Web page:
Scientists to use human skin to create drugs against skin cancer, infections

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Nov 16, 2016 01:09 PM EST

Many drugs were being manufactured to fight skin diseases. However, a new study said that human skin can be utilized to hinder skin disease progression.

A bacterium found on the skin delivers a protein that safeguards people from damaging elements. This can also be used for the creation of new drugs impeding skin cancer.

Researcher Rolf Lood, from Lund University in Sweden, revealed that the Propionibacterium acnes restrained the reactive oxygen species from inducing skin disorders. He proposes the bacterium has a notable capacity for new drugs opposing skin cancer.

The oxygen species has also the capacity to cause atopic dermatitis and psoriasis. The protein named RoxP from P. acnes fights the hazardous species. They act as a powerful antioxidant such as vitamin C and vitamin E.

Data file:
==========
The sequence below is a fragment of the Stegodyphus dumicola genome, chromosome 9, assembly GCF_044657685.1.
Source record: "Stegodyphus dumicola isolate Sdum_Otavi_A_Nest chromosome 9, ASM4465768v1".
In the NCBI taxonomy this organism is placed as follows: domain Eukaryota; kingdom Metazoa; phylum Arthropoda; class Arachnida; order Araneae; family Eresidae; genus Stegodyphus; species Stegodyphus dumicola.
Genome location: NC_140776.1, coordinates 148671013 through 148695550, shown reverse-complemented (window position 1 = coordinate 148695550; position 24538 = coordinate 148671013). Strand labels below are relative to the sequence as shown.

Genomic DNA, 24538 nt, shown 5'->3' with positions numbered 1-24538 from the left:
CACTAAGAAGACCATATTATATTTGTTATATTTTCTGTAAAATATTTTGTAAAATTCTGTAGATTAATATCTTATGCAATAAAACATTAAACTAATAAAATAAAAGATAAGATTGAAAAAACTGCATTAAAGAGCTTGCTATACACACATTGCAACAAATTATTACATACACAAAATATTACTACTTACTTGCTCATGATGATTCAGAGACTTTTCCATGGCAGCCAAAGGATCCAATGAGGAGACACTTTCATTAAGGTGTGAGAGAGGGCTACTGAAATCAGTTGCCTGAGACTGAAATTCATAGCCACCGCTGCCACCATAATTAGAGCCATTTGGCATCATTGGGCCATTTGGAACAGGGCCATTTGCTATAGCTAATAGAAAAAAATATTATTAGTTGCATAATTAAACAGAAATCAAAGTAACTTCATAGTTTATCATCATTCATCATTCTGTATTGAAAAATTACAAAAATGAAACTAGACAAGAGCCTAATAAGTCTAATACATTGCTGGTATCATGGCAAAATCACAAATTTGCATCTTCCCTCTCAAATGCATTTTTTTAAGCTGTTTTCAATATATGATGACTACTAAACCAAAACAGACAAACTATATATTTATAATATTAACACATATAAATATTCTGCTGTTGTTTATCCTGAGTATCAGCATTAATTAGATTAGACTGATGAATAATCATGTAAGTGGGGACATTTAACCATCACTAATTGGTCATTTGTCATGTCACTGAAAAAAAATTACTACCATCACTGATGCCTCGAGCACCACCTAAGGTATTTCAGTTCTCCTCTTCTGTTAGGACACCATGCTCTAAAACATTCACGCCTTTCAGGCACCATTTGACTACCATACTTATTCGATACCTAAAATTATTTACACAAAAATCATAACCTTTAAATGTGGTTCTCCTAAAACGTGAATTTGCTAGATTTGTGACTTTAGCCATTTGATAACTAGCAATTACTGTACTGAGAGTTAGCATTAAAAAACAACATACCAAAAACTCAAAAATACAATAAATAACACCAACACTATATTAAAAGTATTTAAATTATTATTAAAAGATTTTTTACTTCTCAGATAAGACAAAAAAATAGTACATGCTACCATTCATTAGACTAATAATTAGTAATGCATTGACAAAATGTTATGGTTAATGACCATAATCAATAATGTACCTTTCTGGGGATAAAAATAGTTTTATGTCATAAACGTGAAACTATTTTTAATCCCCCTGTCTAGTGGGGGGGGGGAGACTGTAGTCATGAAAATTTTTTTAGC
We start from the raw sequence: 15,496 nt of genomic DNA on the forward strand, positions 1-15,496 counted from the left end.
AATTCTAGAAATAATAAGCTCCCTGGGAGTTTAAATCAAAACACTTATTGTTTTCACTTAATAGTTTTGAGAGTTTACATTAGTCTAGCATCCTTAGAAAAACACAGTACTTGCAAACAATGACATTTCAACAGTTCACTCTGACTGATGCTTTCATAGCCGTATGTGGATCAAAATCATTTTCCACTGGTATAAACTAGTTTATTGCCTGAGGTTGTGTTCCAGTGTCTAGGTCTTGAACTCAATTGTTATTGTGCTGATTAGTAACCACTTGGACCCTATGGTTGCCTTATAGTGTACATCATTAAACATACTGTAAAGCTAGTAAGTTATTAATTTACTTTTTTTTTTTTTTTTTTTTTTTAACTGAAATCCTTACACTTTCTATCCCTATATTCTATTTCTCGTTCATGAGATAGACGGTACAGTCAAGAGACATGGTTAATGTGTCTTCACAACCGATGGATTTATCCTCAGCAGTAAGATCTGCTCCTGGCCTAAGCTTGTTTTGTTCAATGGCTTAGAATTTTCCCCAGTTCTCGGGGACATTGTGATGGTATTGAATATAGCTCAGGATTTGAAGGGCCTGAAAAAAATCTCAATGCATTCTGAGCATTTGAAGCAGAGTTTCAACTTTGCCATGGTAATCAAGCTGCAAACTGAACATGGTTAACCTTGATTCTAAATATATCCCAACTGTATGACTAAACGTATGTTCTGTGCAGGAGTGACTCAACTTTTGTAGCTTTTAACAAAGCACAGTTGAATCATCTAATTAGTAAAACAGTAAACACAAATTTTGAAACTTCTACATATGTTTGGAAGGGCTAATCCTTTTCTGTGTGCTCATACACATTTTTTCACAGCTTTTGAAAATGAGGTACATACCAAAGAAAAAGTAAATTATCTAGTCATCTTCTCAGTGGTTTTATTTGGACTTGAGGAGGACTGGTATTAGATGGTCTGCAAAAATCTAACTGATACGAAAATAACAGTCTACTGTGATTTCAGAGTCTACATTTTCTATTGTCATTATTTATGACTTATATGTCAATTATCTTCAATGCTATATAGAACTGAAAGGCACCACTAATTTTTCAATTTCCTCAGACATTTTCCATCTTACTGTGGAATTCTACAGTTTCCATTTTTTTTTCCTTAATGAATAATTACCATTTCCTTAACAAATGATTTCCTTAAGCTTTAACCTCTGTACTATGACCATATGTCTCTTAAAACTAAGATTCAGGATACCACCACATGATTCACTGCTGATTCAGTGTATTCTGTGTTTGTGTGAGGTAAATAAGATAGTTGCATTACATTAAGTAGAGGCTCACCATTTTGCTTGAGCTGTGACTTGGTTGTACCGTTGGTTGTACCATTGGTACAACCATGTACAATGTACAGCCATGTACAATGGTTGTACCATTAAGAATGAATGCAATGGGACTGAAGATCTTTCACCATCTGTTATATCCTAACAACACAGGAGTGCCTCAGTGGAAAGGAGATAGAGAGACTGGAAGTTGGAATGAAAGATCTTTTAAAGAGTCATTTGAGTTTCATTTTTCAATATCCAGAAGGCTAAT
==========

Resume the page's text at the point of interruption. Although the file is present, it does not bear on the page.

"This protein is important for the bacterium's very survival on our skin," Lood said, reports Bioscience Technology. "The bacterium improves its living environment by secreting RoxP, but in doing so it also benefits us."

Moreover, he highlighted that human skin has distinct levels of P. acnes. Some people might generate fewer RoxP than others.

Lood and his squad intend to grasp the association between amounts of P. acnes and skin diseases. The group propose to undergo additional human examination. They want to recognize if a lesser amount of RoxP will indicate a higher chance of acquiring skin diseases.

The researchers will, likewise, perform a further study on laboratory animals. They purpose to see if RoxP also acts as a defense for them.

The examination will use mice exposed to UV radiation, an element that also induces skin disorders.

After the procedure, they will now analyze the result of exposed mice with RoxP and a group without the protein.

This is a hopeful study to cure skin cancers. Many infected individuals will be given a treatment. An injurious skin infection can now be eradicated.

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